Most Minnesota farm families could get an extra $260 in property tax relief per year under legislation that’s meant to ease the squeeze they’re feeling between rising property taxes and falling crop prices.
Some are calling it the future of farming — a technique that will provide local fresh produce year-round in the Twin Cities. Right now lettuce, kale, and herbs are ready for harvest in St. Paul.
Minnesota’s legislative auditor is calling for greater oversight over the state’s 13 agricultural research and promotional councils, which are funded by millions of dollars in check-off fees that producers pay.
While winter has been unforgiving to most of the Midwest, the next several months will dictate the season’s impact on all-important sectors, such as shipping and farming. Fast-melting snow in the northern Midwest likely won’t be able to soak into the frozen ground.
This year marks the 20th anniversary of the North American Free Trade Agreement (NAFTA). But Minnesota farmers say the free trade accord has not exactly been fair. Fresh from a NAFTA 20 year anniversary get together in Mexico City, Doug Peterson brought back a failing report card for the accord.
Minnesota’s corn harvest continues to run ahead of the normal pace after a slow start. In its weekly crops and weather report for Minnesota, the U.S. Department of Agriculture says the state’s corn harvest advanced 14 percentage points last week to 87 percent complete.
According to the owners of Locally Laid Eggs, their chickens are known as athletes. Oh, and they’re all named ‘Lola.’ The egg company is one of the finalists in a competition to win free ad time during the Super Bowl. The family farmers were in the Twin Cities Monday in an effort to get out the vote for the contest, which is sponsored by the software company Intuit. Owners Lucy and Jason Amundsen, along with their kids and the Minnesota Agriculture Commissioner Dave Frederickson, were celebrating the announcement at the Seward Co-Op in south Minneapolis.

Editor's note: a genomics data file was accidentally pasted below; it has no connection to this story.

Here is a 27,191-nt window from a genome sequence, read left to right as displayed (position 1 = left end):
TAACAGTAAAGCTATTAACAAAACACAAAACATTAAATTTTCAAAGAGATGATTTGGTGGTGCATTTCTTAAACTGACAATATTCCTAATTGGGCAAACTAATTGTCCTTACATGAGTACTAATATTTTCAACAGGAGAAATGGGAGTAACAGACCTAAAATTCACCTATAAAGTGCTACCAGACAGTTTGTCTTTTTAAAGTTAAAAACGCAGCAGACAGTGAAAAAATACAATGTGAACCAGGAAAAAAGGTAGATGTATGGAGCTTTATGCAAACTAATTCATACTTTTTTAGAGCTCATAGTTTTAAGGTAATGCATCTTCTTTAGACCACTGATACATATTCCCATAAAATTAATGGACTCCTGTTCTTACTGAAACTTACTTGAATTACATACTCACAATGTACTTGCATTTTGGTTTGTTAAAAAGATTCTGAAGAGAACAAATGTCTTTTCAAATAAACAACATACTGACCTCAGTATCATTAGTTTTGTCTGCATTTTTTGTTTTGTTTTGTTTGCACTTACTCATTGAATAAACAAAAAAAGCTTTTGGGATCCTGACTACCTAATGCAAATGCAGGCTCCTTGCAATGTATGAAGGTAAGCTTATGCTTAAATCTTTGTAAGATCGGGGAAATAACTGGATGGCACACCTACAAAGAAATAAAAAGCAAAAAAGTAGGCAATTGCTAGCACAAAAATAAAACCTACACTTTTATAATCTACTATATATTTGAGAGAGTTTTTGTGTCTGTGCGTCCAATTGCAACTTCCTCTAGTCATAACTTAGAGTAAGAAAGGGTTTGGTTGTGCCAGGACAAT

As U.S. Sen. Amy Klobuchar helped volunteers at the Second Harvest Heartland warehouse in Golden Valley, she said she is optimistic that Congress will pass a new long-term farm bill this year. That would be welcome news to Second Harvest CEO Rob Zeaske.
The farmer-owned cooperative CHS Inc. has pledged $3 million toward a national agricultural safety initiative. Carl Casale, president and CEO of Arden Hills-based CHS, made the announcement Wednesday at the North American Agricultural Safety Summit in Minneapolis.
A growing number of Minnesota farmers are relying on irrigation to ensure they can produce a crop when the weather turns dry. So far this year, Minnesota Public Radio reports, farmers have applied for 466 irrigation permits.
A dozen farmers and business owners from Africa are visiting farm equipment factories in the Midwest to study technology that might help them produce more soybeans and corn back home.
Minnesota farms are getting wired. New data from the U.S. Department of Agriculture show that 71 percent of Minnesota farms now own or lease a computer, a slight increase from 2011.
Economic growth slowed down this month in rural areas of 10 Midwest and Plains states, according to a report issued Thursday. The overall economic index for the region slipped to 55.8 in August from 57.3 in July, but was far ahead of the 47.1 in August 2012.
Minnesota farmers are expected to harvest their second-largest corn crop in state history. According to this week’s projections from the U.S. Department of Agriculture, Minnesota’s corn and soybean crops are expected to be slightly smaller than 2012.
Cooler weather has given Minnesota farmers a break from the heat. In its weekly crops and weather report for Minnesota, the U.S. Department of Agriculture said Monday that statewide, temperatures for the week averaged 6.7 degrees below average. Despite the cooler weather, 5.9 days were suitable for field work last week.